Two CDs for £9 or MP3 for £3.99
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|1. Break On Through [To The Other Side]|
|2. Soul Kitchen|
|3. The Crystal Ship|
|4. Twentieth Century Fox|
|5. Alabama Song [Whisky Bar]|
|6. Light My Fire|
|7. Back Door Man|
|8. I Looked At You|
|9. End Of The Night|
|10. Take It As It Comes|
|11. The End|
|12. Moonlight Drive [Version 1]|
|13. Moonlight Drive [Version 2]|
|14. Indian Summer [8/19/66 Vocal]|
The music of the Doors was a peculiar blend of rock, blues, classical, jazz, and powerful lyrics. Nobody around played guitar like Krieger, while Manzarek's classical influences showed up in his organ riffs, Densmore brought some Latin influences, and Morrison's lyrics contained moments of searing emotional poetry. From the opening notes of "Break on Through (To the Other Side)" it is clear this group is different. For somebody who was consuming mass quantities of drugs and alcohol, Morrison's lyrics were the sort that students should be discussing in literature class: "I found an island in your arms/A country in your eyes," a love that becomes transmuted into "arms that chain" and "Eyes that lie." Then the song explodes into sound as the band announces its presence with authority. This is such a key song in the history of the Doors that there is reason it leads off most anthologies and collections of their best songs.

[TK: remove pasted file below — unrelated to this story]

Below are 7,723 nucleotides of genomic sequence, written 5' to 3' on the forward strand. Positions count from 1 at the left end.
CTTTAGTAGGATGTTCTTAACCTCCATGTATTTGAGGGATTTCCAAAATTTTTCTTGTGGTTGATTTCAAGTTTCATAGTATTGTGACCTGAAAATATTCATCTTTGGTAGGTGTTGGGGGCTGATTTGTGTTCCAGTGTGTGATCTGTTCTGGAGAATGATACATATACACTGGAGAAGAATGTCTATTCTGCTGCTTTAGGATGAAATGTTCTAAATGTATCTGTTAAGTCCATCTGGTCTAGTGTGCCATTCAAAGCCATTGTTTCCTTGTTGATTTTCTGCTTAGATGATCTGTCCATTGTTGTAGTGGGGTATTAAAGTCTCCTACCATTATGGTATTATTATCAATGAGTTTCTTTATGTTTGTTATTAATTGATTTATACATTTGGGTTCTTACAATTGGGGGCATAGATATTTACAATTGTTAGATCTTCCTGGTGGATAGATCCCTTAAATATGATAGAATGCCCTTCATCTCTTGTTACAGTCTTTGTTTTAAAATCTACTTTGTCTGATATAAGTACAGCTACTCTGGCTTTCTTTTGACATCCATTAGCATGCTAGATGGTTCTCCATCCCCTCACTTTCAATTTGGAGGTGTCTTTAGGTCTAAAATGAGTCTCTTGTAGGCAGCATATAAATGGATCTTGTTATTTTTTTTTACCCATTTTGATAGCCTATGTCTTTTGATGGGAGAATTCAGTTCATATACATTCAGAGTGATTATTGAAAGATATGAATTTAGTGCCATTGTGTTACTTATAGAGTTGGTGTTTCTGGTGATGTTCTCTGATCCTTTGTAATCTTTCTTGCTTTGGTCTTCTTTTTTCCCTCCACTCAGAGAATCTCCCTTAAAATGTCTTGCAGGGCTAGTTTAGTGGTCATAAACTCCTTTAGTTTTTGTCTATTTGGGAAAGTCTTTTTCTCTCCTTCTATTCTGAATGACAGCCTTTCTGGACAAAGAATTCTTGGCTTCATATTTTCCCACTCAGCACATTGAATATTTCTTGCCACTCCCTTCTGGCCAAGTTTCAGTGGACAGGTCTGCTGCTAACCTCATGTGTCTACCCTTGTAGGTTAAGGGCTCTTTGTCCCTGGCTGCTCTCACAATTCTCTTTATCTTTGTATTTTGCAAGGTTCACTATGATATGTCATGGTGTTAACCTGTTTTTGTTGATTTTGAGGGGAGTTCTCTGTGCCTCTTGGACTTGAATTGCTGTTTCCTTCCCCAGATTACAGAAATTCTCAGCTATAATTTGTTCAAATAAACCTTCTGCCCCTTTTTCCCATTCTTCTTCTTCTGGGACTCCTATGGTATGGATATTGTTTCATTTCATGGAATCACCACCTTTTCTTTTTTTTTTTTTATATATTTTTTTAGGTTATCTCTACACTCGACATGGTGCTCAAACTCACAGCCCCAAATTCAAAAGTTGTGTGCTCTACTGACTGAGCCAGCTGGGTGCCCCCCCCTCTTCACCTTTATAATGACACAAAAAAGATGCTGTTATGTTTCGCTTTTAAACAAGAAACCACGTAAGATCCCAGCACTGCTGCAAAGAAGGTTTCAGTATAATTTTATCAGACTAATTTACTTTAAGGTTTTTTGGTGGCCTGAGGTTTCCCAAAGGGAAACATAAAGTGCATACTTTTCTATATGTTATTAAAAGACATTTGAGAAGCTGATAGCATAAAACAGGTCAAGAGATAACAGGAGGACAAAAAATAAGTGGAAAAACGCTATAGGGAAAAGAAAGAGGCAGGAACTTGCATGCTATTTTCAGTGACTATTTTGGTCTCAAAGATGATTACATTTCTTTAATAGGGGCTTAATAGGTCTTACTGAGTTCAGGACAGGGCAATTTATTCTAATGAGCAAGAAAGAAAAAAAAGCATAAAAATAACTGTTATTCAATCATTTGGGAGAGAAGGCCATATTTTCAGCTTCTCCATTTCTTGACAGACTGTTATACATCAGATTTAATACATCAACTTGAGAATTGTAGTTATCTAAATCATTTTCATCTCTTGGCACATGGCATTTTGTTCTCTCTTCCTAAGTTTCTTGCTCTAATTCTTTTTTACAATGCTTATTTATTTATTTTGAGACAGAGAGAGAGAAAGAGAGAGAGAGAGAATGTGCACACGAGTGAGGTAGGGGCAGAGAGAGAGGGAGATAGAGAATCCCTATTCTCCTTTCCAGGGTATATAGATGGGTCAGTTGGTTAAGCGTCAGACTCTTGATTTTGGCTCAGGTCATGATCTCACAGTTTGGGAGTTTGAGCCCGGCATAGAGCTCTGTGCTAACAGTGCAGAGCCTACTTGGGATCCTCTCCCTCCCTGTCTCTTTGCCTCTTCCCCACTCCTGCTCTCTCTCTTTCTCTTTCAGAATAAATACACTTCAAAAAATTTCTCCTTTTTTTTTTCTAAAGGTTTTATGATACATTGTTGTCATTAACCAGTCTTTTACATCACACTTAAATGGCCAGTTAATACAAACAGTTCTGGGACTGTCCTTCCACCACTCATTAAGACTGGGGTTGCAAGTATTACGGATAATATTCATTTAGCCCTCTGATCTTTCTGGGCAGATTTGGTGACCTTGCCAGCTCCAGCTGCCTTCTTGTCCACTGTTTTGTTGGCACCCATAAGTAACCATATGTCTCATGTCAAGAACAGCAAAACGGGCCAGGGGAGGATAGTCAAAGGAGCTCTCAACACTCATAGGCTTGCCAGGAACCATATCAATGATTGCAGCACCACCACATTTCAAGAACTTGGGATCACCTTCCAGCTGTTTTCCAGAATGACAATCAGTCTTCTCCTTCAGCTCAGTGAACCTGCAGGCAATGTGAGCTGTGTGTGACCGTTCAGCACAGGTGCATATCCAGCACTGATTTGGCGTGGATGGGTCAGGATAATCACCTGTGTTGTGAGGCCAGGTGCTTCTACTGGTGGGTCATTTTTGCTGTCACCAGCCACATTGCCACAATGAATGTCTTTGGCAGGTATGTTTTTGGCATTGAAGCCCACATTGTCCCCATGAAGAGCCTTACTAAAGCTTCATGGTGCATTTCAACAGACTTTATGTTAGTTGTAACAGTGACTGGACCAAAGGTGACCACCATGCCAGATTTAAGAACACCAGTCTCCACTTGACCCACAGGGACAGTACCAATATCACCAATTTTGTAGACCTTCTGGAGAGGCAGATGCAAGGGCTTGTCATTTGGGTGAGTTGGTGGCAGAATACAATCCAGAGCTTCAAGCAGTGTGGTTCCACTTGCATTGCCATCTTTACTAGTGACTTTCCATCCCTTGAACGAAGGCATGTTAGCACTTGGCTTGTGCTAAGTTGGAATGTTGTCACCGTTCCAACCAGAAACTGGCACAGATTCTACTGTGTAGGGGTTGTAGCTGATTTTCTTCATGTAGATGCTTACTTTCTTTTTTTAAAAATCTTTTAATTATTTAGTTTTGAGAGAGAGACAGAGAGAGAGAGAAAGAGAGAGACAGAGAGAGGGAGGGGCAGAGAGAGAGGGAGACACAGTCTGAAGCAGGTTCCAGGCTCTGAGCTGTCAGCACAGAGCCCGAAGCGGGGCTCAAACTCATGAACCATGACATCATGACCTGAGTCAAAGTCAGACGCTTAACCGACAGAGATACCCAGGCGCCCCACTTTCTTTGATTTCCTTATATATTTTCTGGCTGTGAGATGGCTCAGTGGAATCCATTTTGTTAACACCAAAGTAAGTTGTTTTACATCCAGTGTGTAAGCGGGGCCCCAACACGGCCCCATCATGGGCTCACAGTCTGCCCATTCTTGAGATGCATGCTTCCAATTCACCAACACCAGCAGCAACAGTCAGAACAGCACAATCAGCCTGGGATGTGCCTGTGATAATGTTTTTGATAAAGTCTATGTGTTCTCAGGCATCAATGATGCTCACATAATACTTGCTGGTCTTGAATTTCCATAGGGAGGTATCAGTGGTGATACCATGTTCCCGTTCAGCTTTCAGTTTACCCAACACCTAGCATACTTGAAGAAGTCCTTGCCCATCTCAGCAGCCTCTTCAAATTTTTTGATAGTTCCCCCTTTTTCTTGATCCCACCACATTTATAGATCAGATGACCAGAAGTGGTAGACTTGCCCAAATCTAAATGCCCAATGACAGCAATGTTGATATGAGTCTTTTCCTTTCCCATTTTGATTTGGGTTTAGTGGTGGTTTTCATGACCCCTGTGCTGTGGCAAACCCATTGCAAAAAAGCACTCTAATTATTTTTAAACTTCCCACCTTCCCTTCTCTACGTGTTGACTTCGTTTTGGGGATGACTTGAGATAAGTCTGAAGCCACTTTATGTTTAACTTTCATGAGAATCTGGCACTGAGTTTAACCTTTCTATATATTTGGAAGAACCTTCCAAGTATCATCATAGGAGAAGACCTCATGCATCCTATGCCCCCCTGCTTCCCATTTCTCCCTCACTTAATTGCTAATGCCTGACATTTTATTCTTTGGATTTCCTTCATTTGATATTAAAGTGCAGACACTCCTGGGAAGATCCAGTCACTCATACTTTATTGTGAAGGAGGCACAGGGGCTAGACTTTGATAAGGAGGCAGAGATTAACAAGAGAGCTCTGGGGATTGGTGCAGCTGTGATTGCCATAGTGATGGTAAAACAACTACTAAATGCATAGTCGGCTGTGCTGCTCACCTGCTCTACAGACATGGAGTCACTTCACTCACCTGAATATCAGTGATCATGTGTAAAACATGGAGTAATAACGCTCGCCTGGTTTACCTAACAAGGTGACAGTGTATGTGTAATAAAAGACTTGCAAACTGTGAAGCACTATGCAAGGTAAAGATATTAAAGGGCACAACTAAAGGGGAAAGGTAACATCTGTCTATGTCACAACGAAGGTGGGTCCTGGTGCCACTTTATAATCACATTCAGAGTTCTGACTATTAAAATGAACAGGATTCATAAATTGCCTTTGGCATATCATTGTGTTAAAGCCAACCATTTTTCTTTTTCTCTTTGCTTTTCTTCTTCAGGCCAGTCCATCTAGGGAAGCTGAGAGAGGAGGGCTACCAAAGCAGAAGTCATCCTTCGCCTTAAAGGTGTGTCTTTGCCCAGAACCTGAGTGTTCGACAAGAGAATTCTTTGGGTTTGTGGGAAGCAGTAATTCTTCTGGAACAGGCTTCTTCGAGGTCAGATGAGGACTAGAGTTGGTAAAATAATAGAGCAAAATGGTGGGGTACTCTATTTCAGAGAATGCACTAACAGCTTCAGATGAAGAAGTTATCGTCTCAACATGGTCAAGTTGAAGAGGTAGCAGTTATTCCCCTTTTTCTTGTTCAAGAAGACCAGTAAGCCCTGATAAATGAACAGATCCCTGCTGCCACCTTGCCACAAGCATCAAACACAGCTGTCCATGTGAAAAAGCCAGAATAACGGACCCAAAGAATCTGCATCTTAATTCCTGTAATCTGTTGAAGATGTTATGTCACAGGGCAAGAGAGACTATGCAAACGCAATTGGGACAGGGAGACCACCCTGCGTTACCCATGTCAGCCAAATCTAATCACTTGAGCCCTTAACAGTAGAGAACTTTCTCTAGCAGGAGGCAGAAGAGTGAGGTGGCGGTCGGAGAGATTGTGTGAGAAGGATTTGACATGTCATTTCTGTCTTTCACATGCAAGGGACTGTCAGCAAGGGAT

"Light My Fire," and I can remember finally getting to listen to the long version having only heard the single version with the impressive, intricate organ solo that still stands alone as the epitome of what can be done with that instrument in a rock song. Then Jose Feliciano proved how good it was in his totally stripped down acoustic version. "Take It As It Comes" is also pretty good, even if not quite in that same class. Still, it is the moodiness of "The Crystal Ship" and the "eleven-minute Oedipal drama" of "The End" that defined the Doors as one of the strangest and most ambitious rock groups around. It is impossible to think of another Sixties rock group that was as disturbing as the Doors, an idea codified in popular culture by Francis Ford Coppola's use of "The End" at the climax of "Apocalypse Now." Not only literature classes but future psychologists and psychiatrists could have a field day analyzing Morrison's lyrics as well.
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